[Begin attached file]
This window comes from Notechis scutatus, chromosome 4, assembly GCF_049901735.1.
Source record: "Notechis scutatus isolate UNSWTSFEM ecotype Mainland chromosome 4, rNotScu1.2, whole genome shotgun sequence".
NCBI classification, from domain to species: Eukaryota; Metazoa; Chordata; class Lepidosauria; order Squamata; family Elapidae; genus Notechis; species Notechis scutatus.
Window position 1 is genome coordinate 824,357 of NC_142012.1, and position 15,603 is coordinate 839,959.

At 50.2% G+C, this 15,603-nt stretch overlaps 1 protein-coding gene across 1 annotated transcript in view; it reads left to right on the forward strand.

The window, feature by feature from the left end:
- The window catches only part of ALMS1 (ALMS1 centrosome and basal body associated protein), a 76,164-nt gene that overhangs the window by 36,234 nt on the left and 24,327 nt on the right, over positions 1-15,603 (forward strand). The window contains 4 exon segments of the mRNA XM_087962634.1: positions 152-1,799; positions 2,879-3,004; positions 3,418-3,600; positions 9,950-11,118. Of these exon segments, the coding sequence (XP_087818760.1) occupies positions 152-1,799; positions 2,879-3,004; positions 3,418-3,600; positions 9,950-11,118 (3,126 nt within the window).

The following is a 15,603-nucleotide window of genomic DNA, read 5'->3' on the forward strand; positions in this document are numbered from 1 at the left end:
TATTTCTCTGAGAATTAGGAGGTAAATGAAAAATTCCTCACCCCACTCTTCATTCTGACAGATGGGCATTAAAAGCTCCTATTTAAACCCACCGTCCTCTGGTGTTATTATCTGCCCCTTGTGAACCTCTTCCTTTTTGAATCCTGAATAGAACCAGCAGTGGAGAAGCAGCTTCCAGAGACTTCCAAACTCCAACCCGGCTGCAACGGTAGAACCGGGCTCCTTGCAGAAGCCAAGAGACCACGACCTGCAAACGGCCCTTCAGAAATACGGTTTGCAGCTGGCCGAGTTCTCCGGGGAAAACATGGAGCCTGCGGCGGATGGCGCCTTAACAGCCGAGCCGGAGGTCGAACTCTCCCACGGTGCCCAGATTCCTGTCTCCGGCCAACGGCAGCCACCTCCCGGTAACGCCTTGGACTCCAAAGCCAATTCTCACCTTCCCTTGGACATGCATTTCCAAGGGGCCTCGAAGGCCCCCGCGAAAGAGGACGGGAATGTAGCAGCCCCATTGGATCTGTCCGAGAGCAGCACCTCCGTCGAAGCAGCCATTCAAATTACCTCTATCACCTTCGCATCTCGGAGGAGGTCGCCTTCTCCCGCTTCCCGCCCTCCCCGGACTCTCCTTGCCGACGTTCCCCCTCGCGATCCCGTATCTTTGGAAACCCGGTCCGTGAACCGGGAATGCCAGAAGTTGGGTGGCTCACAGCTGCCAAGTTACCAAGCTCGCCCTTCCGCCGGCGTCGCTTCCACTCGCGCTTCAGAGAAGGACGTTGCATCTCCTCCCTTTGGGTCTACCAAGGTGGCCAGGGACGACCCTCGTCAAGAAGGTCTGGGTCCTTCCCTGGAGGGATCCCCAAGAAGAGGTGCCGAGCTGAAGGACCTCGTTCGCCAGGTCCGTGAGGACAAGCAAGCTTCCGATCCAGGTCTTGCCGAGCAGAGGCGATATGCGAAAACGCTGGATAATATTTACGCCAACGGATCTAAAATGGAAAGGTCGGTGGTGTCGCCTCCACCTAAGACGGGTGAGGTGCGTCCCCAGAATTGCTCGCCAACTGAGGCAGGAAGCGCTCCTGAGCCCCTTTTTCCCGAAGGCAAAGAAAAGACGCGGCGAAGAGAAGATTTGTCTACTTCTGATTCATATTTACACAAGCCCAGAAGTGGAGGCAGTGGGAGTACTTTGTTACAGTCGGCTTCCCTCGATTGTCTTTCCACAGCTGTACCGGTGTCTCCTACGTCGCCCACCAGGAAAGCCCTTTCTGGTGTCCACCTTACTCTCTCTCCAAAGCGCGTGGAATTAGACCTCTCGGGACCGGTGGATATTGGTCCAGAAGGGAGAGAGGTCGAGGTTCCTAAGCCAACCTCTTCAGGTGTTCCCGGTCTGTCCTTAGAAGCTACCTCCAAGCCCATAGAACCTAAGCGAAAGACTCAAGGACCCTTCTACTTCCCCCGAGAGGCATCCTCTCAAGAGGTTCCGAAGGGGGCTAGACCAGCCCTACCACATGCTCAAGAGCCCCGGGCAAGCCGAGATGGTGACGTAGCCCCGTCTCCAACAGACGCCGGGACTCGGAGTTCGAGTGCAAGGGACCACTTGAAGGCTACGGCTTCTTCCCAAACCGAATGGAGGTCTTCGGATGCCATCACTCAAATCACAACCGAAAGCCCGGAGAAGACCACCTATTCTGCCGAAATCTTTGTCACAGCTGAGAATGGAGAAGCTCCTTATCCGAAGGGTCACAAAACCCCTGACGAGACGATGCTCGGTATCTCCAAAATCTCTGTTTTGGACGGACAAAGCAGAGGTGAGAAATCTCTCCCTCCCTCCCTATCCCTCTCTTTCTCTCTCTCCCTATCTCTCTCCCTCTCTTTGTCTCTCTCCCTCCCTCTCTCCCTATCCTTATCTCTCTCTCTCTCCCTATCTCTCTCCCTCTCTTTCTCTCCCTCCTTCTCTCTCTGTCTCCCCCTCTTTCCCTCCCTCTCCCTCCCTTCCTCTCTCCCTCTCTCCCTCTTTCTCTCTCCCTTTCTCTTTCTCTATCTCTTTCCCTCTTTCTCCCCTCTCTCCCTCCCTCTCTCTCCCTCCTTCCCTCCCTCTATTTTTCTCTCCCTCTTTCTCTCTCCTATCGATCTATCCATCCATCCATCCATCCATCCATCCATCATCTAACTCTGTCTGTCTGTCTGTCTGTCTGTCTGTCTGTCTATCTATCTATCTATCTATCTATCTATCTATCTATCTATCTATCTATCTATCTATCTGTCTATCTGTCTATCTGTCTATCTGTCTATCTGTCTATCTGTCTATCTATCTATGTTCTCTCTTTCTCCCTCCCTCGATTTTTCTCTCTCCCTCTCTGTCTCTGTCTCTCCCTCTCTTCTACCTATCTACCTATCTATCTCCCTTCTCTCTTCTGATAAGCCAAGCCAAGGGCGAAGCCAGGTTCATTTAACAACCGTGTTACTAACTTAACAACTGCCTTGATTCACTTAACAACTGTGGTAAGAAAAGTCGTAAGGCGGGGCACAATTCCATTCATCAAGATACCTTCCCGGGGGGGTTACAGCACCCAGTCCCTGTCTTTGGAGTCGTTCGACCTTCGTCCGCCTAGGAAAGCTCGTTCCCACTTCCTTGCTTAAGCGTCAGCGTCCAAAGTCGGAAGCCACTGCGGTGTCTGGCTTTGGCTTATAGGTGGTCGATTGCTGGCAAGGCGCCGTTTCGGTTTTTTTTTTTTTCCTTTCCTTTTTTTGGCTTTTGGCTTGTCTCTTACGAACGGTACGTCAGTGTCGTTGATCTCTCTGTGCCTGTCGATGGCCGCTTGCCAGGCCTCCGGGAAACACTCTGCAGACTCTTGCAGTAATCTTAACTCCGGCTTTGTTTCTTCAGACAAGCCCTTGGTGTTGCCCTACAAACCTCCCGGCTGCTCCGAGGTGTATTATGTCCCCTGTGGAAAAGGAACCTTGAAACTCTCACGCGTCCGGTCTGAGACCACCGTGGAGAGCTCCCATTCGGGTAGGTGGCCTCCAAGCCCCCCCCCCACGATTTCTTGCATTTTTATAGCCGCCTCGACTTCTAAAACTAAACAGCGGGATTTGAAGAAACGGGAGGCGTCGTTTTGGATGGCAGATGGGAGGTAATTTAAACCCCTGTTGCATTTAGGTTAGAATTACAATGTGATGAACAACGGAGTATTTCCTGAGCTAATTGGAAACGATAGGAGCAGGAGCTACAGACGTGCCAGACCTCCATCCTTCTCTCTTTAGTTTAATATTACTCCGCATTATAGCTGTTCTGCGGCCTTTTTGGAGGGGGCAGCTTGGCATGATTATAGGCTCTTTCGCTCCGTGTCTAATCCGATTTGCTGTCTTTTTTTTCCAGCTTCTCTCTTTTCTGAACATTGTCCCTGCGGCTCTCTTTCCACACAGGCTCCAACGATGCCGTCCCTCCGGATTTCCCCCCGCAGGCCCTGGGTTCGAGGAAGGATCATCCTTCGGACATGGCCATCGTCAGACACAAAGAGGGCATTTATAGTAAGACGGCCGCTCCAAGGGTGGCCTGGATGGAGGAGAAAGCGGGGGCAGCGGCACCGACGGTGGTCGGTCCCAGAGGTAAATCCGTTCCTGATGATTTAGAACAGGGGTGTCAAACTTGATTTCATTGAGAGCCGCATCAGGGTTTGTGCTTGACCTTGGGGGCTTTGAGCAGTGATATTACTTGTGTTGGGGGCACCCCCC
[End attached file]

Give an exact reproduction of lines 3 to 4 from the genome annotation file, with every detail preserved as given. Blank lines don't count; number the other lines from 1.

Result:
NCBI classification, from domain to species: Eukaryota; Metazoa; Chordata; class Lepidosauria; order Squamata; family Elapidae; genus Notechis; species Notechis scutatus.
Window position 1 is genome coordinate 824,357 of NC_142012.1, and position 15,603 is coordinate 839,959.